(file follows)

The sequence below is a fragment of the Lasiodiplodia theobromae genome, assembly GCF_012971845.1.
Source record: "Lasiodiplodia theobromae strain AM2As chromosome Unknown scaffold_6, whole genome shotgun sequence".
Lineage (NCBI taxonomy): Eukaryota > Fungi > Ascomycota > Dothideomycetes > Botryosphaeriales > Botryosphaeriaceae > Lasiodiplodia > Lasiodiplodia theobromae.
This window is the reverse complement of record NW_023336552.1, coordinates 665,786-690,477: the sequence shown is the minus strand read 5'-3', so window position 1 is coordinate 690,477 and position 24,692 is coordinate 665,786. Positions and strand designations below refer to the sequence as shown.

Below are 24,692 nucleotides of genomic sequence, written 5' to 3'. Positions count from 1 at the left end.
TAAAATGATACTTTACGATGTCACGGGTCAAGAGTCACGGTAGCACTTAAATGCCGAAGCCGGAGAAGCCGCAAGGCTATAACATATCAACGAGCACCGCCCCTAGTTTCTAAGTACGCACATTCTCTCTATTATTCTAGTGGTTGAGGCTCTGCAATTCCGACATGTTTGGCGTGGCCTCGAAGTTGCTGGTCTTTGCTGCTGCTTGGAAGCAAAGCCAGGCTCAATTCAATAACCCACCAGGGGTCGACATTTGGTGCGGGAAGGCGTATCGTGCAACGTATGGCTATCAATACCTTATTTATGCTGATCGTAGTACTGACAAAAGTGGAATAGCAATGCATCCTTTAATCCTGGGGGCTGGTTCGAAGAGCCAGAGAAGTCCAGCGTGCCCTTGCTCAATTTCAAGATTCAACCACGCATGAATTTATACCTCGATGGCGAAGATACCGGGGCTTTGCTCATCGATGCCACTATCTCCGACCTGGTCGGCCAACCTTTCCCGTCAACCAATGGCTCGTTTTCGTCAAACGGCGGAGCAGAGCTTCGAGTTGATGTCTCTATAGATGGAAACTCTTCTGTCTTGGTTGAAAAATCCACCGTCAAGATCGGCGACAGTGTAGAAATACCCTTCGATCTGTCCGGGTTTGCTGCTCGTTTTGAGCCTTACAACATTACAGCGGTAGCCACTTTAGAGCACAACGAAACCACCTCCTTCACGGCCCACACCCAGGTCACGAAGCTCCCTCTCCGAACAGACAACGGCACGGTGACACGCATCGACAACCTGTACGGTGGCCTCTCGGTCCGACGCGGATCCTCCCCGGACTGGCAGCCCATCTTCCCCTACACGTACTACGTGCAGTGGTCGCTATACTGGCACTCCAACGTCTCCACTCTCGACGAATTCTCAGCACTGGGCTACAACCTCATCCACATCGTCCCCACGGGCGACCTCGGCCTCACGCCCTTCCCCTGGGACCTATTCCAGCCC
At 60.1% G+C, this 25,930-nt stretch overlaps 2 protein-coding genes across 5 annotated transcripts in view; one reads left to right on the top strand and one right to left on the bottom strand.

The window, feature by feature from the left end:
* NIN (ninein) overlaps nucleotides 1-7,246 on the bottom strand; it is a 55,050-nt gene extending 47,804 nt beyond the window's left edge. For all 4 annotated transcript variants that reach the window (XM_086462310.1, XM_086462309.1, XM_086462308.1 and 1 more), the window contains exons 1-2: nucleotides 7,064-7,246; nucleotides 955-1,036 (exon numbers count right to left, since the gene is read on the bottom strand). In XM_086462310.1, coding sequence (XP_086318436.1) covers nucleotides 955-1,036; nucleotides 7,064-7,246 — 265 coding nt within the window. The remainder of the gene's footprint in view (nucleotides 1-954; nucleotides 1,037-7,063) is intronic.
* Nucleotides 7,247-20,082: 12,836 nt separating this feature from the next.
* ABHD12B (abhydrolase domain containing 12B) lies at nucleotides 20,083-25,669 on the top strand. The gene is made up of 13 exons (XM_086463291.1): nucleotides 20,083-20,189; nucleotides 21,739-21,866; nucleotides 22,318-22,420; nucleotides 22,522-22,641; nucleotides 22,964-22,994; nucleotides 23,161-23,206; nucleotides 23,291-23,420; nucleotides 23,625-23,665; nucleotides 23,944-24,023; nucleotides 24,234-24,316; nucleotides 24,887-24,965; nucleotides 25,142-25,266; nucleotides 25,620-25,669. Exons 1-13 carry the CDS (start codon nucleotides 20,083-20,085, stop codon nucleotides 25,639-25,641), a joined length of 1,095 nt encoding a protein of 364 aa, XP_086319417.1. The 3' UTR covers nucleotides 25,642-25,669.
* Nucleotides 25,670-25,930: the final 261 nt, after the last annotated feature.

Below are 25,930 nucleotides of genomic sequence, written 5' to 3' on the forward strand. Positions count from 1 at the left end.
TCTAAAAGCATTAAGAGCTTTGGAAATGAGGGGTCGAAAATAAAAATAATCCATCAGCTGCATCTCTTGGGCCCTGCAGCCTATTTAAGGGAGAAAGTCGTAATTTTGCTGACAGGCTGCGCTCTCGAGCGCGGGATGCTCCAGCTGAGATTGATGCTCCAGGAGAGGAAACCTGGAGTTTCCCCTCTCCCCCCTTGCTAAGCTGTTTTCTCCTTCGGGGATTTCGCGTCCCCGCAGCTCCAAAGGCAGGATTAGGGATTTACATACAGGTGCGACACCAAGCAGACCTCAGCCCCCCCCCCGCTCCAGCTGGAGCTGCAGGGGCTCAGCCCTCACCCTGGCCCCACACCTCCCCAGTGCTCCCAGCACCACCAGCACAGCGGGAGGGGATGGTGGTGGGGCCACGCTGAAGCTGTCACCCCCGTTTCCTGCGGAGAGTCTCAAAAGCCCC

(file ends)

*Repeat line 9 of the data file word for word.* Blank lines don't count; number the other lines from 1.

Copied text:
* NIN (ninein) overlaps nucleotides 1-7,246 on the bottom strand; it is a 55,050-nt gene extending 47,804 nt beyond the window's left edge. For all 4 annotated transcript variants that reach the window (XM_086462310.1, XM_086462309.1, XM_086462308.1 and 1 more), the window contains exons 1-2: nucleotides 7,064-7,246; nucleotides 955-1,036 (exon numbers count right to left, since the gene is read on the bottom strand). In XM_086462310.1, coding sequence (XP_086318436.1) covers nucleotides 955-1,036; nucleotides 7,064-7,246 — 265 coding nt within the window. The remainder of the gene's footprint in view (nucleotides 1-954; nucleotides 1,037-7,063) is intronic.